Thursday, December 1, 2011

Christmas Ornament or U.F.O.?

The Buffalo Courier

Saturday, December 25, 1909

Page 2, Column 4

Phantom Sky

Ship Seen Above

Boston Common


Then Steered Straight

course for Cambridge,

where it hovered

above the Harvard



Hiding Place of Craft

Possibly Discovered


Newspaper Man Believes He

Found It in Woods on

Estate Once Owned By

John B. Gough, Temper-

Ance Lecturer.


(By Special Wire to The Courier.)

Boston, Dec. 24. – The Phantom air-

ship, for which the entire state of

Massachusetts now watches every

night, paid a brief a visit to Harvard

University this evening.  At least

something carrying lights appeared

over Boston Common about 6:30 o’clock

and laid a straight course for Cam-

bridge, remaining over the stadium.

The lights flickered and seemed to

sway from side to side.  Some of the

thousands of watchers declared they

could make out the framework of an

airship.  James E. Martin of the

Harvard Aeronautical club and Harry

Evans, a former balloonist, were posi-

tive on this point. Prof. Pickering of

the Harvard Observatory refused to

commit himself.

Thousands Saw Lights.

At any rate thousands of Harvard

students and citizens of Cambridge

saw the lights and watched them un-

til about 8:30 o’clock.  They moved

southward, swaying slowly with the

motion that an airship would give

them.  In Boston before the phantom

started for Cambridge, the  thousands

of Christmas shoppers craned their

necks to watch and argued among

themselves as to the cause of the

lights.  The Common was crowded

and observers had station on the roofs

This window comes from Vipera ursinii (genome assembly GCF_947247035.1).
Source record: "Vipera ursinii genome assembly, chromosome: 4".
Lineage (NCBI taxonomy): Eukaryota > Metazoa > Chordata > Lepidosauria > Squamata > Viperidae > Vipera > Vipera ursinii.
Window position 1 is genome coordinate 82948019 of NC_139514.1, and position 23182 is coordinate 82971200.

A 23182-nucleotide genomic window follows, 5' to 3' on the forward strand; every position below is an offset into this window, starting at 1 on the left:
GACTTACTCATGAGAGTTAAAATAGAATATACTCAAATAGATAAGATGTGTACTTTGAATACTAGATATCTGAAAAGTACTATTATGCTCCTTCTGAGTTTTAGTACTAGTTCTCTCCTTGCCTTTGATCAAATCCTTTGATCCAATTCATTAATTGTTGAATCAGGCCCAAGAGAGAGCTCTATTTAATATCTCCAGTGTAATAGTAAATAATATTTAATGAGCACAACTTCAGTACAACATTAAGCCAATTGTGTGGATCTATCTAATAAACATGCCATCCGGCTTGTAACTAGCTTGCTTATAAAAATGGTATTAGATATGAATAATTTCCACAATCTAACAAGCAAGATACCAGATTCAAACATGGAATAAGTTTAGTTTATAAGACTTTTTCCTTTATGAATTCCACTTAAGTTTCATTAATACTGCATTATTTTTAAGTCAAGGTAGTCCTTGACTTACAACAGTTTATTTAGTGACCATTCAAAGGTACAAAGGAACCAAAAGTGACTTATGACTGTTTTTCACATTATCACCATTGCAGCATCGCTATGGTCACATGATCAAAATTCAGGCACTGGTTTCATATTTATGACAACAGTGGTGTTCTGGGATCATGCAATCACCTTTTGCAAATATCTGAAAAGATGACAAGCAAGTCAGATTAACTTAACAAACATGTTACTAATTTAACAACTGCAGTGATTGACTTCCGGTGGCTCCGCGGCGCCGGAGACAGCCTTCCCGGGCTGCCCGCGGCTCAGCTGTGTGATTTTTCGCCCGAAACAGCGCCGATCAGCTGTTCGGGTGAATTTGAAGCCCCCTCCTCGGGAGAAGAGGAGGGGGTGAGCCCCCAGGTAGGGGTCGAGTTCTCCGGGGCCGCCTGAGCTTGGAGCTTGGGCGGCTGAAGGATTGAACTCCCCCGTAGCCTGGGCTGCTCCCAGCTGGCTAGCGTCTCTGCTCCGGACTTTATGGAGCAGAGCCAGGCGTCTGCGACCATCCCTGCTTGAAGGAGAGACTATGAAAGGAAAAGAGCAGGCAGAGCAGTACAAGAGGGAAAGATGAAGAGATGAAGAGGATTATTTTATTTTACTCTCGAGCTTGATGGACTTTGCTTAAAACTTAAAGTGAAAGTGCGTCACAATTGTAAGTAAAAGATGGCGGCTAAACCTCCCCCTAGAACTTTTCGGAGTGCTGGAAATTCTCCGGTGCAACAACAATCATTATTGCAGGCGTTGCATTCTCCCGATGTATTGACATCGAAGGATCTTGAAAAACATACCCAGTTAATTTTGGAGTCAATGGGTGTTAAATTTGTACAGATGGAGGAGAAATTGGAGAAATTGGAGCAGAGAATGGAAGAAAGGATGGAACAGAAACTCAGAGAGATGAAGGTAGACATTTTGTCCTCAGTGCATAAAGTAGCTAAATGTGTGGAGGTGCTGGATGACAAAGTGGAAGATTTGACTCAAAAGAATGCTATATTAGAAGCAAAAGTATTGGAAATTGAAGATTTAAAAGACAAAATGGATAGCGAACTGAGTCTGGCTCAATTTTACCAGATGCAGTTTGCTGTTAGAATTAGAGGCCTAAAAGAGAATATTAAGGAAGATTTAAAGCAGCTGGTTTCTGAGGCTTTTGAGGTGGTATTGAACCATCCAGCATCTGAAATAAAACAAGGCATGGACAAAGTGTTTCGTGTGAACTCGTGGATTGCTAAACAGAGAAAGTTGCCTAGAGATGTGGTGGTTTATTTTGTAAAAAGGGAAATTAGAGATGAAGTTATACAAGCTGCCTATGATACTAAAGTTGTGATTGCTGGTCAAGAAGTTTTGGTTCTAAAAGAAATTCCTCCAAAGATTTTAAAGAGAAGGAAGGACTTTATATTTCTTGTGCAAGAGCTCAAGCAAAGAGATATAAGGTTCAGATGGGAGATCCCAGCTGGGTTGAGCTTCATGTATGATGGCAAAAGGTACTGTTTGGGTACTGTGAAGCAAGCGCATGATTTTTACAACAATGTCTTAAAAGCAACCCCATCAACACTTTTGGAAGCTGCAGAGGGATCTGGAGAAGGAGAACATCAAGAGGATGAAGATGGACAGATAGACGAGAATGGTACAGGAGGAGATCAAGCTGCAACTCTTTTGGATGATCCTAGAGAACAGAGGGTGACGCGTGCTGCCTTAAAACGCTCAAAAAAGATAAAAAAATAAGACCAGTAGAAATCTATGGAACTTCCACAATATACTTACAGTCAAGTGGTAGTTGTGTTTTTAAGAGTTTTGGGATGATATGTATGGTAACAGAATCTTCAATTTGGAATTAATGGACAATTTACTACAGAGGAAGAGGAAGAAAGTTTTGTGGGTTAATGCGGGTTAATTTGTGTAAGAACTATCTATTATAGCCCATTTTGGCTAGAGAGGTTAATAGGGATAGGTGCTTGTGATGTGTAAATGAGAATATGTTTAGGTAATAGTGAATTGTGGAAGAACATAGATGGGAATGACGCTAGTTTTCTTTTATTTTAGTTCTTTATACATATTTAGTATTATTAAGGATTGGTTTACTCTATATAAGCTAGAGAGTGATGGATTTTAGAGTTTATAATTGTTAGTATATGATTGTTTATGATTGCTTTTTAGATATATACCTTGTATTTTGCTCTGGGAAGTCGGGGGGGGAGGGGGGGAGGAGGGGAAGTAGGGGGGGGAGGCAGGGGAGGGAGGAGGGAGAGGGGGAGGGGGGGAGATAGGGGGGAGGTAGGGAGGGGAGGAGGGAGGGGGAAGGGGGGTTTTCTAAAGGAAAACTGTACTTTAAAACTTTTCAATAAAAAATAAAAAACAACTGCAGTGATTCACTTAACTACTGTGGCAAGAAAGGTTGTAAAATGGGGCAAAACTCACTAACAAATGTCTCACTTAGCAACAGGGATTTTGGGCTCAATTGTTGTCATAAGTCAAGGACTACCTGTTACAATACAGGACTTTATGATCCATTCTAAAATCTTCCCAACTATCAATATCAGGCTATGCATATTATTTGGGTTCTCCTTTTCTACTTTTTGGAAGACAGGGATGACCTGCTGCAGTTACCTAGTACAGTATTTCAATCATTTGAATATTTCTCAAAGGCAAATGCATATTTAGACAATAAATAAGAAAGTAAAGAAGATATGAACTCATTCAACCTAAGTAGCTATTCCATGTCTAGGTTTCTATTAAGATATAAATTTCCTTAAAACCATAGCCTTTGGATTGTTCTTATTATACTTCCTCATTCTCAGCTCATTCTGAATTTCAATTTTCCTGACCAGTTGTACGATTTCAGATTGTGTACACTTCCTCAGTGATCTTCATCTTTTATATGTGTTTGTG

of buildings.

A newspaper man believes that he

has found the hiding place of the

Tillinghast  airship or aeroplane which

many believe is the phantom visitor.

He was not able to verify his belief

as he was arrested as a trespasser and

taken before a justice and fined.

John B. Gough’s Estate.

His discovery was made on the old

estate of John B. Gough, the noted

temperance lecturer, at west Boyls-

ton, six miles from Worcester, which

is Wallace Tillinghast’s home city.

Fourteen men in the employ of Paul

Morgan of the Morgan Construction

Company have been busy on the estate

for some time. Mr. Morgan is an in-

timate friend of Mr. Tillinghast and is

Interested in aerial navigation, having

spent $15,000 some years ago on a

swedish flyer which would not fly.  The

newspaper man discovered in dense

woods on the estate a shed about 100

feet long which he believes is the home

of the phantom.  Before he could get

near the shed, however, he was cap-

tured by two of the workmen.  Mr.

Morgan today denied that he knew

that any airship was concealed on the


“I don’t think it is there,” he said.

“I know Mr. Tillinghast.  He is con-

sidered very clever.  I have not seen

the aeroplane, but many persons are

convinced that they have.  That is all

I can say.”

Original story from microfilm records at,

Buffalo & Erie County Public Library

Central Library
1 Lafayette Square
  Buffalo, NY  14203 


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